2.5. Search technique

The search procedure used in this survey is based upon the pulsar searching package PRESTO4 (Ransom et al. 2002); the routines mentioned below are from this package. We used a modified version of an automated pipeline PULSAR_MINER5 v1.1. This pipeline consists of the following steps.

The first step consist of removing the effect of radio interference due to terrestrial signals. This was done by using the routine rfifind6, which creates a mask by identifying abnormalities of mean and variances in user-defined, averaged, time, sub-integration, and frequency channel ranges in the data. This step is crucial to identifying narrow-band RFI signals. The masks generated from this routine were used throughout the search analysis to zap bad channels and time integrations from the de-dispersed time series and the original data. In our case, typically around 10–15% of the data were removed at this step. In order to zap the broadband RFI signals, which may be periodic but do not have a dispersion peak at a finite DM due to their terrestrial nature, we created a 0-DM time series using the routine prepdata and searched for strong periodic signals (and their harmonics) in the data. The frequencies were then noted in a ‘.zaplist’ file, which was used later in the analysis to remove these signals from the finite DM time series. In addition, the frequencies and harmonics of already known pulsars in these clusters were also added to this list to reduce the resulting number of candidates from these searches.

The second step involves creating a de-dispersed time series of the masked data for a range of DM values. Since the DMs of all the clusters searched were known beforehand, we searched these clusters with a DM range from DMmin − 5 pc cm−3 to DMmax + 5 pc cm−3, where DMmin and DMmax are the minimum and maximum DMs of known pulsars in each cluster. We used PRESTO’s DDplan.py routine to calculate the optimum DM step size and down-sampling factor (to reduce the effective time resolution). This step accounted for the dispersion smearing across each channel and helped reduce the total computational time. This scheme was then used to create the time series with the prepsubband routine.

The third step performs a Fourier transform on each time series to extract the periodic signals. This was done with the realfft routine. The pipeline then removed the red noise in the Fourier power from each of these power spectra to flatten fluctuations due to receiver or acquisition systems.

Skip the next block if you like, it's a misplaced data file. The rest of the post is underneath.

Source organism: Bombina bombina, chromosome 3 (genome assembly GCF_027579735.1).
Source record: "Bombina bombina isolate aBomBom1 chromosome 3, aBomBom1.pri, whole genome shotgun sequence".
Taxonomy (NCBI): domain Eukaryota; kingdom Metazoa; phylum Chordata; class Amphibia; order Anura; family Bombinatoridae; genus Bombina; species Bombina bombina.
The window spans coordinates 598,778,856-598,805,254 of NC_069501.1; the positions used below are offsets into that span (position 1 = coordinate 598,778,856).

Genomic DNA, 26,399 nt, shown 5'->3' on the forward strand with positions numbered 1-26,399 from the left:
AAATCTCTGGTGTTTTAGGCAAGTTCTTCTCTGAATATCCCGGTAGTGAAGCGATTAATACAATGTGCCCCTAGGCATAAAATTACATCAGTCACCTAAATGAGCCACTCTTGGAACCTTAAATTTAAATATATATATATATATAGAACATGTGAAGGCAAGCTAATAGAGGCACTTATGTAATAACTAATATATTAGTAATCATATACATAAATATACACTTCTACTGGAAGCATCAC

In the next step, these power spectra were searched for periodic components using PRESTO’s accelsearch routine. It search for frequencies and their harmonics (with power summed up to the 8th harmonic in this search) and shortlist strong periodic signals. In binary pulsars, the orbital acceleration along the line of sight (a) cause a change in the Doppler shift that smears the pulsed signal in the Fourier domain by a number of Fourier bins: , where P and T are the observed spin period and the observation time. In our survey, the maximum values of z, zmax used are ±30, 300, and 600. To efficiently use the computing power, we first prioritised the searches with lower values of zmax, (±30, 300), and then as computing power became available with higher values (±600). This resulted in sets of searches with maximum accelerations of ∼3.5, 34.7, and 70 ms−2 for a 5-ms pulsar in a 1-h-long observation. To be sensitive to highly relativistic binaries where the effect of orbital variations can smear the signal in an epoch, each observation was segmented into three to four chunks of ∼15–20 min; this extended the acceleration range up to 560 ms−2 and 1100 ms−2, respectively. The routine accelsearch can only search for constant acceleration across the integration length, which is an assumption valid only for about one-tenth of the orbit (Johnston & Kulkarni 1991). Thus, to search for compact binaries with improved detection sensitivity in longer time segments, we used the ‘Jerk search’ method (Andersen & Ransom 2018). This algorithm search for a linear change of the acceleration with time (ȧ) within the observation span and thus help regain the S/N of the folded profile. For this search, we used the parameter wmax () of 600, this made our search sensitive for a maximum acceleration change of 1.23 ms−2 across a 15-min integration time. Jerk searches were also performed on both 15–20 min segments and the full data span. The candidates from these searches were limited to a period range of 1-ms to 15-s.